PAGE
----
- Caput succedaneum may be associated with increased molding of the newborns head.
There are very high chances of developing jaundice. Jaundice normally occurs due to the excess amount of the bilirubin, and it results in yellow coloration of the eyes and skin. The bruising which may be associated with caput succedaneum is the main cause of jaundice.
Caput Succedaneum Causes
The main cause of caput succedaneum results from prolonged or hard delivery processes. Its formation is common just after the breaking of the membranes. This is due to the fact that the fluid contained in the amniotic sac can no longer provide the cushion for the babies head. There are various reasons that cause long deliveries.
- The mother’s pelvis may have inadequate proportion such that the babies head is not able to travel through the birth canal with ease. The smaller pelvis can lead to more difficult and longer delivery as more pressure will be placed on the child’s head during labor.
- Medical malpractices by a doctor or staff, in times of delivery, may increase the chances of caput succedaneum. If the doctor takes a long time to decide to perform a C-section and the baby either delivered incorrectly or slowly, undue pressure may exist on the babies head as well as the baby’s body.
- The size of the baby may also result in the long delivery process. Delivery of large babies may be difficult and can result in caput succedaneum
- The chances of caput succedaneum can also be increased by vacuum extraction, normally done during difficult births. The use of vacuum suction or forceps may put more pressure on the infant’s head and leads to some slight swellings afterward.
Caput Succedaneum Treatment
- Caput Succedaneum can be detected by the prenatal ultrasound. This can happen even before the delivery process can begin. This can take place as early as the 31st Week of pregnancy. The early detection is made possible by the presence of too little amniotic fluid or an early rupture of membranes. It is unlikely for caput succedaneum to form in case the membranes stay intact.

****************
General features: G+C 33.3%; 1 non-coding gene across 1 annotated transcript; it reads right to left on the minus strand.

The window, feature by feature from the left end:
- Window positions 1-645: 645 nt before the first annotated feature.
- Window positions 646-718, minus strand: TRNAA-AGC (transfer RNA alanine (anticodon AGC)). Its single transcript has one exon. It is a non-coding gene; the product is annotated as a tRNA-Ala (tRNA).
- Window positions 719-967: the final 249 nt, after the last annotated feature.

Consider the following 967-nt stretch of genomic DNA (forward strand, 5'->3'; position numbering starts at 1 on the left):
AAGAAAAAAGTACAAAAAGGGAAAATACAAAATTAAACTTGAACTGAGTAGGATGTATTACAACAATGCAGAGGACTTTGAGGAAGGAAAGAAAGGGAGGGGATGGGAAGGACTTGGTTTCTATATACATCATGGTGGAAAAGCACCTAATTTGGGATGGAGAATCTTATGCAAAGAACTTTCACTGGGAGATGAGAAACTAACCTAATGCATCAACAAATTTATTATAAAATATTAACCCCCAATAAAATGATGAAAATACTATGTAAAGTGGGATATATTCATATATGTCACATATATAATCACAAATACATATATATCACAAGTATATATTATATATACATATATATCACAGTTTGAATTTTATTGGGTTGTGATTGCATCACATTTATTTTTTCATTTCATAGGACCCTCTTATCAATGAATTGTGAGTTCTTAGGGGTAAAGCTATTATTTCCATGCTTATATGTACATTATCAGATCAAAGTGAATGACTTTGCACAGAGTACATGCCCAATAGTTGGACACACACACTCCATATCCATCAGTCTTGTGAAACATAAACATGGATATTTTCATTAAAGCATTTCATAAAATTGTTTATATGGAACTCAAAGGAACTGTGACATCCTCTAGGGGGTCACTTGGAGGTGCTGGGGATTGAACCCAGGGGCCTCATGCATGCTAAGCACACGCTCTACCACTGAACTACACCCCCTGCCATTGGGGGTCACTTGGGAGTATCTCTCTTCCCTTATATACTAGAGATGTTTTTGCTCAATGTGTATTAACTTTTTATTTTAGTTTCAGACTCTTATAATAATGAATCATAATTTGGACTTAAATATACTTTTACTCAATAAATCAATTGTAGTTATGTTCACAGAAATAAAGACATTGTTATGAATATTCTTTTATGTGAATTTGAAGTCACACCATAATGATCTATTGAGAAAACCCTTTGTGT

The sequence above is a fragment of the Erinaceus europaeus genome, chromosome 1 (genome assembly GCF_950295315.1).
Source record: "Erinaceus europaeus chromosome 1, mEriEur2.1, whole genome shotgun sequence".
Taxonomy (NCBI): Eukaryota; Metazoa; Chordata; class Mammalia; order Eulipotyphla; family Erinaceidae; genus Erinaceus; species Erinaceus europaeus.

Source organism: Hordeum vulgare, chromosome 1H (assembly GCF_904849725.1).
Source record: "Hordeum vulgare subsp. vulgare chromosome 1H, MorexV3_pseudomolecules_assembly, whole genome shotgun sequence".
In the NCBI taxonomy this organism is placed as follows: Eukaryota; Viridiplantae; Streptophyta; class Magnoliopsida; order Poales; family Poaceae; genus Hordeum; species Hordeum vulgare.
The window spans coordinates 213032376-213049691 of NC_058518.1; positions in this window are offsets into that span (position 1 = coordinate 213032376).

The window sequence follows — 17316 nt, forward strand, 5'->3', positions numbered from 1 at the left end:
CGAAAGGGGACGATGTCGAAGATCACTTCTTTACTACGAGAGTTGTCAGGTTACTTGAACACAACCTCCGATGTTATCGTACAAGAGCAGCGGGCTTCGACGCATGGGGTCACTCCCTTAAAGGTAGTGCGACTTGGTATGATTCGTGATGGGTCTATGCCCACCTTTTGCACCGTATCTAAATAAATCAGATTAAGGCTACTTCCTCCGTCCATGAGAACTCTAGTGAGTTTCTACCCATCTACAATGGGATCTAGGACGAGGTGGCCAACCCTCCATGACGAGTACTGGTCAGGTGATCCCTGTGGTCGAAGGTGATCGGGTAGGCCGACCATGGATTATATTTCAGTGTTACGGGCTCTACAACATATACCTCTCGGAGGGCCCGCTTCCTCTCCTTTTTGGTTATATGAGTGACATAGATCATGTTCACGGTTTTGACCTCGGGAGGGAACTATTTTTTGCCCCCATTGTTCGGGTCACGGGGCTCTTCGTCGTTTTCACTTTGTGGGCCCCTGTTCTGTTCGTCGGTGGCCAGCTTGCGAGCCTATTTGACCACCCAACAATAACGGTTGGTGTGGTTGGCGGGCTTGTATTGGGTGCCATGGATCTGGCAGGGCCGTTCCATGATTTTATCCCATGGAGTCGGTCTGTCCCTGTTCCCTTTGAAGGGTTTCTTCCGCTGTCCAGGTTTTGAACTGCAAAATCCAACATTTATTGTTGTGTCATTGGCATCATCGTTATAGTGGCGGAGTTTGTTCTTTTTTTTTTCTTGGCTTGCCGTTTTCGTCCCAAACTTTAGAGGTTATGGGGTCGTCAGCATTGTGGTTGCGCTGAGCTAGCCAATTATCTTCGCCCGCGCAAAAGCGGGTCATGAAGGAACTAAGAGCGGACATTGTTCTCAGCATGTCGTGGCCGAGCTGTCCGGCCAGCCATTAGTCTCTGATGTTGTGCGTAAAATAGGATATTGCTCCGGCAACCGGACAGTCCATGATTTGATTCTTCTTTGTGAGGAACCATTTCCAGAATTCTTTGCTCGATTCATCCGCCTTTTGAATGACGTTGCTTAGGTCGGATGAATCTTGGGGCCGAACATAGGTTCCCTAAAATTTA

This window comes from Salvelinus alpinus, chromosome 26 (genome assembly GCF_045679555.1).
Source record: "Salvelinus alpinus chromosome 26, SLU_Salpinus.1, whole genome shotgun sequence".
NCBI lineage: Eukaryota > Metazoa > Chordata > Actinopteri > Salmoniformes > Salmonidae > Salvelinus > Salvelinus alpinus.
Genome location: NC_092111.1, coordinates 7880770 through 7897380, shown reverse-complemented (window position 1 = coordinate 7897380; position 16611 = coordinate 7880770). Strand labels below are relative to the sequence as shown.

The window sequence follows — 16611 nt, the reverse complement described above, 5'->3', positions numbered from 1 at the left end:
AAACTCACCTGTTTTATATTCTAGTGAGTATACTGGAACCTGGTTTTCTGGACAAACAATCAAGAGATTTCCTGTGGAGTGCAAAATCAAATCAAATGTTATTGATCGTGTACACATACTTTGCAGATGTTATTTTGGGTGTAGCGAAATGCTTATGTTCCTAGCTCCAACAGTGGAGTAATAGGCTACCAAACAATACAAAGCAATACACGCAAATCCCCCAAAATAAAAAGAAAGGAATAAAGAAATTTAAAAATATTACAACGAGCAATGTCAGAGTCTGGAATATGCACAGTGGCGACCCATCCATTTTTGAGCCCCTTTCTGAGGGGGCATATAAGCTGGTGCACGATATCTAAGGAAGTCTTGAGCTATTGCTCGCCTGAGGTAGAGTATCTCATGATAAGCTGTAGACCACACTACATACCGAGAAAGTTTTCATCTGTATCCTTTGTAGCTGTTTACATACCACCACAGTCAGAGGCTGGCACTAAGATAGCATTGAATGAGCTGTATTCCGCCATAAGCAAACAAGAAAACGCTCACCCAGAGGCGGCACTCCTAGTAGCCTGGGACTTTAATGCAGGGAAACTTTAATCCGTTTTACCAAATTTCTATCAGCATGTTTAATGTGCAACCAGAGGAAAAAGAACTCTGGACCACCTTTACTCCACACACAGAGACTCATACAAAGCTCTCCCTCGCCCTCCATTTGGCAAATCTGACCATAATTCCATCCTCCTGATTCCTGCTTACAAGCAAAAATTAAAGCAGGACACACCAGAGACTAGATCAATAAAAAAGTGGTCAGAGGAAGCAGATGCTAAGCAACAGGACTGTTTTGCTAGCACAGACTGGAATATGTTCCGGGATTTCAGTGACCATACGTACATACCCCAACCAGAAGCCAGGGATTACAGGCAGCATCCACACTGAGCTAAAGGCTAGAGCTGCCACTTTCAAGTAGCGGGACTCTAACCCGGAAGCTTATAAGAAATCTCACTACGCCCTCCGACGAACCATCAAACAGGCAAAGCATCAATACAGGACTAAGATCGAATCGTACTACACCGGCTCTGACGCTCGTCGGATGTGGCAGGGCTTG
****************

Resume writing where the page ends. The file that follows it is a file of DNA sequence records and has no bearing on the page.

- No formal caput succedaneum testing or caput succedaneum treatment is needed for diagnosis. Attempting to dry the scalp may increase the risk of getting infected. The swelling goes away just on its own after a few days, and you will be able to notice an unusually pointed appearance on the baby’s head. Complete recovery of the newborn’s scalp can be expected to happen. The scalp will regain its normal shape.
- The main risk of caput succedaneum, jaundice, should be treated in time just to ensure that further complications and problems are avoided. However, if it is left undiagnosed, or untreated, it may lead to severe medical issues, which may cause brain damage and even death.
The management stage involves observation as the swellings disappear over time. Complete and fast recovery process occurs after a few days. If the newborn’s scalp contour has changed in color, the normal contour will be regained over time. The newborn will often be irritable and therefore, you may need some analgesia for its headache. The use of analgesia should be kept to the minimum for the first few days.